A further pedigree racing detail is the standard gearshift assistant of the BMW HP2 Sport, also described as an automatic gearshift. The system allows rapid gear change without reducing the gas or using the clutch. If the gear lever is activated, the electronic engine control throttles back the ignition angle and reduces the injection. This means the power unit is at “low load” for the gearshift so it is possible to change gear rapidly without needing the clutch. The gearshift assistant operates under normal riding conditions and, on request, for racing with an inverted switching scheme (pressure sensor as special equipment). However, if the rider actuates the clutch, the system remains inactive. The BMW HP2 Sport therefore always leaves the decision of whether or not the gearshift assistant is deployed to the driver.
Modified frame construction.
The steel tube midframe comes from the BMW R 1200 S, but was adapted to the new single-piece and self-carrying CFK rear in the area around the location points.
Telelever with Öhlins sport spring strut.
The front wheel suspension is provided by the stable, approved telescopic lever construction. Its trailing link is supported by a specially tuned Öhlins sport spring strut with compensating tank, adjustable in preload, rebound and compression damping. The expanded surface around the slider clamping device in the lower fork brace allows fine adjustment of the vehicle height.
Quality components made of milled aluminium.
The upper fork brace and the two gooseneck adjustable handlebar elements are made from fully milled, forged aluminium parts. The main brake cylinder and the clutch master cylinder with radial pump coupling fixed by quick-release clamping calipers usually found in racing are also used here.
EVO Paralever with Öhlins sport spring strut.
The Paralever rear wheel suspension also originates from the BMW R 1200 S, but in the BMW HP2 Sport it has an Öhlins sporting spring strut with com-pensating tank adjustable in all aspects. Thanks to the longitudinal adjustment integrated in the spring strut the vehicle height can also be varied at the rear. This means the chassis geometry of the BMW HP2 Sport can be individually optimised for different racing circuits.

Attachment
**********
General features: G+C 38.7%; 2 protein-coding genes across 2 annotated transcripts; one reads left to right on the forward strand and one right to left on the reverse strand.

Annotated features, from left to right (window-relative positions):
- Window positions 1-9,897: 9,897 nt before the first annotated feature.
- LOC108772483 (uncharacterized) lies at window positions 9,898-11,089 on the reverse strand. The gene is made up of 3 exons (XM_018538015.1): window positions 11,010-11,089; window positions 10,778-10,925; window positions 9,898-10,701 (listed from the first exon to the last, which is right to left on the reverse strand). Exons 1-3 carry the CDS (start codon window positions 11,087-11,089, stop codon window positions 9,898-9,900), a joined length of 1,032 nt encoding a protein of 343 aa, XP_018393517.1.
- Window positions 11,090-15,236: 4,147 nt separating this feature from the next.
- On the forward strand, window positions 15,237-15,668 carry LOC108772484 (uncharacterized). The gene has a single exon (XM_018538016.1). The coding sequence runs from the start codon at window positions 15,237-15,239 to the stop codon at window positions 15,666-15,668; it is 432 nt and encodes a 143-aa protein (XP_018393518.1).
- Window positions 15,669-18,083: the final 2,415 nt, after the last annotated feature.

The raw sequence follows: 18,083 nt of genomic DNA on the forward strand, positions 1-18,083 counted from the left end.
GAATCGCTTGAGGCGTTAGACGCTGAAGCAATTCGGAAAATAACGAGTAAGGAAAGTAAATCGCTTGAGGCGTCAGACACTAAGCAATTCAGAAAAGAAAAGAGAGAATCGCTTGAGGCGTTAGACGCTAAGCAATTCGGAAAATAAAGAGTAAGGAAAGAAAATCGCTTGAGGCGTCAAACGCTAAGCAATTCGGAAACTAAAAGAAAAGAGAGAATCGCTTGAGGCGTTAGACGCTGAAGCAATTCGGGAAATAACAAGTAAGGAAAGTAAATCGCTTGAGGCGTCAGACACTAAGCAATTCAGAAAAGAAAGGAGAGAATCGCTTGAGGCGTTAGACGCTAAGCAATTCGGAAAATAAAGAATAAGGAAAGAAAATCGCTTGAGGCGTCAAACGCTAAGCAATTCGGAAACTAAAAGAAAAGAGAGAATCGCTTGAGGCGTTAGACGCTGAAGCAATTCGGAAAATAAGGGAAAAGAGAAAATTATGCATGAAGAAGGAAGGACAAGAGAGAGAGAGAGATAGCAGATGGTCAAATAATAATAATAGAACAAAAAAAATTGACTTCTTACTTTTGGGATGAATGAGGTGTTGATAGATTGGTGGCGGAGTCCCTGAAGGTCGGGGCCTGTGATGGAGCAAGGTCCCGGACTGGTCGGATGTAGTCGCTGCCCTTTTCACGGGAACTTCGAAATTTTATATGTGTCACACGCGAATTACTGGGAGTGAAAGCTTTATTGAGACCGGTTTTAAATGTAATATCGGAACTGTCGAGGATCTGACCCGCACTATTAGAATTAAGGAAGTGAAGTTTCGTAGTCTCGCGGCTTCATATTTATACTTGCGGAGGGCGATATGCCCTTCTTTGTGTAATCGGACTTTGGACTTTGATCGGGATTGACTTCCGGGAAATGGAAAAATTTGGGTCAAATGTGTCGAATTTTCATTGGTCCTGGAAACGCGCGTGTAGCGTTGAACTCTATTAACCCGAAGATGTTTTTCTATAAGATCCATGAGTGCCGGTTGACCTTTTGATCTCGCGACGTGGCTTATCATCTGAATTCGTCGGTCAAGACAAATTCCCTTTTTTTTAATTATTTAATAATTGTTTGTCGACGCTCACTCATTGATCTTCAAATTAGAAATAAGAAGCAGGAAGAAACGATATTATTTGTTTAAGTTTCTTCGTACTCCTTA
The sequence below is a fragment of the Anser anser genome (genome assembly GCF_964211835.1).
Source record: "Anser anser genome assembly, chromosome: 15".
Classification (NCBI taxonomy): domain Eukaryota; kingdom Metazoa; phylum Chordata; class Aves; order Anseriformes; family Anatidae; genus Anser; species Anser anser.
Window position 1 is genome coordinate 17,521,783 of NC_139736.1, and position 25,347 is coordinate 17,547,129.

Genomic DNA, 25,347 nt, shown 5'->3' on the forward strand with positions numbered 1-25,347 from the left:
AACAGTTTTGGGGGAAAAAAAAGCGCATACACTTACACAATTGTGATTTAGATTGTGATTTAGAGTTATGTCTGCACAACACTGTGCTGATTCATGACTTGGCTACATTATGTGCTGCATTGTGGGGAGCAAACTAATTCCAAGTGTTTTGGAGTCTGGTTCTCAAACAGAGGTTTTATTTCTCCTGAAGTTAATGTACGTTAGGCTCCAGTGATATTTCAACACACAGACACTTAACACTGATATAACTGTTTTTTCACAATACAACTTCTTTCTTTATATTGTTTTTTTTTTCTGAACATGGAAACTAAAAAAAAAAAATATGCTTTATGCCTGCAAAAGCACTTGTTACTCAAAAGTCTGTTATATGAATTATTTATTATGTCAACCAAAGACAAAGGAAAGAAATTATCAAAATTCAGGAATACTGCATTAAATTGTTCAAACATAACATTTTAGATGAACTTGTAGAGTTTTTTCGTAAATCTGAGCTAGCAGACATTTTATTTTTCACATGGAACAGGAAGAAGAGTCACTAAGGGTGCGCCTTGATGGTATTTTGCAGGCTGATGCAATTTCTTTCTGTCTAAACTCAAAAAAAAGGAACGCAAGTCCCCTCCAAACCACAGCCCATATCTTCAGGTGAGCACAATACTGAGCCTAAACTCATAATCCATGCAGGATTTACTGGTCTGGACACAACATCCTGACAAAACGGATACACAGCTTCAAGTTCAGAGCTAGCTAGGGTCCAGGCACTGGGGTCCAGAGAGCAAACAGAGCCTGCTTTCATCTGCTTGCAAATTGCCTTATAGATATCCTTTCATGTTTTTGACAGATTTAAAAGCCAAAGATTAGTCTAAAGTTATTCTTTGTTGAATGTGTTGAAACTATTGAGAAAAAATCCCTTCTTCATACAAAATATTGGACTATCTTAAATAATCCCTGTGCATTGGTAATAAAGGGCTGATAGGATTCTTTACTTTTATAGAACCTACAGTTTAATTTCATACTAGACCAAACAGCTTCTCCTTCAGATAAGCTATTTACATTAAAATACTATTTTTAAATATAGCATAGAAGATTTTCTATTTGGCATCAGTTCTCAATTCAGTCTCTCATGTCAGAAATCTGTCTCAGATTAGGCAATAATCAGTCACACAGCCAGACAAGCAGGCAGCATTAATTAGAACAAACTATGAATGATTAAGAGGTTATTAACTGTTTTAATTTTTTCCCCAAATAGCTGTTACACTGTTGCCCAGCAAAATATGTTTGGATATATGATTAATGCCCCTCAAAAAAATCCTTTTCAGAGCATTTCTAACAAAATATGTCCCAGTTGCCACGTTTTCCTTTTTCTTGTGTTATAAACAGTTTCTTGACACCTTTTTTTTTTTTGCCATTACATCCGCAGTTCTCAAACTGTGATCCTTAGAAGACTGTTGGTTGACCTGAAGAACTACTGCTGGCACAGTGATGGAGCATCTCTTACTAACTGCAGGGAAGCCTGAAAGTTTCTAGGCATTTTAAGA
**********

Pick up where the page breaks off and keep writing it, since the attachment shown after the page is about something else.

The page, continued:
Every BMW HP2 Sport is supplied as standard with an exclusive toolset which can be used to make all settings on the chassis components.
Exclusive forged wheels and racing tyres.
The BMW HP2 Sport runs on specially developed, weight and stability optimised, surface-milled forged wheels of size 3.5 x 17” or 6.0 x 17”. These are considerably lighter than conventional die-cast wheels, but have comparable high stability. The handling characteristics benefit enormously from the lighter rotating masses. The sports Boxer is really easy to steer on bends and allows incredibly rapid change of direction.
The forged wheels are fitted as standard with sports tyres in 120/70 ZR17 format at the front and 190/55 ZR17 at the rear. These tyres from renowned manufacturers – generally used only on the racing circuit such as the Supersport championship, for example – are homologated for use on asphalt road surfaces. The engineers decided on a 55 series tyre cross-section as this achieved the best results for the overall characteristics in tests.
Brembo monoblock racing brakes.
The braking system of the new BMW HP2 Sport also presents itself as uncompromisingly sporty. Single-piece, radially mounted four-piston brake calipers from Brembo that hold the two 320-millimetre discs powerfully in its grip are used on the front. The radial screw connection is effected by a new die-cast foot on the lower part of the Telelever. A double sliding piston decelerates the rear wheel. It goes without saying that the hydraulic application of the brake calipers is activated by high-quality, steel armoured brake lines.
Modified, switchable BMW Motorrad ABS on request.
BMW Motorrad offers an ABS adapted to sporting events as an option. The function of the system has been optimised to prevent the rear wheel from lifting. An additional pressure sensor in the front brake circuit provides sensitive regulation of the system and the control unit prevents the front wheel brakes from opening too early when the load on the rear wheel is greatly reduced. Nevertheless the ABS can be deactivated for racing events.
Even at the outset of the development, the engineers focussed on the seat position. Compared to the BMW R 1200 S, the rider moved closer to the handlebar resulting in a notably more upright seat position oriented towards the front wheel and behind the ‘waistline’ of the fairing. More importantly, the remarkably slim design of the tank area favours the rider’s weight displacement (hanging off) on the racing circuit.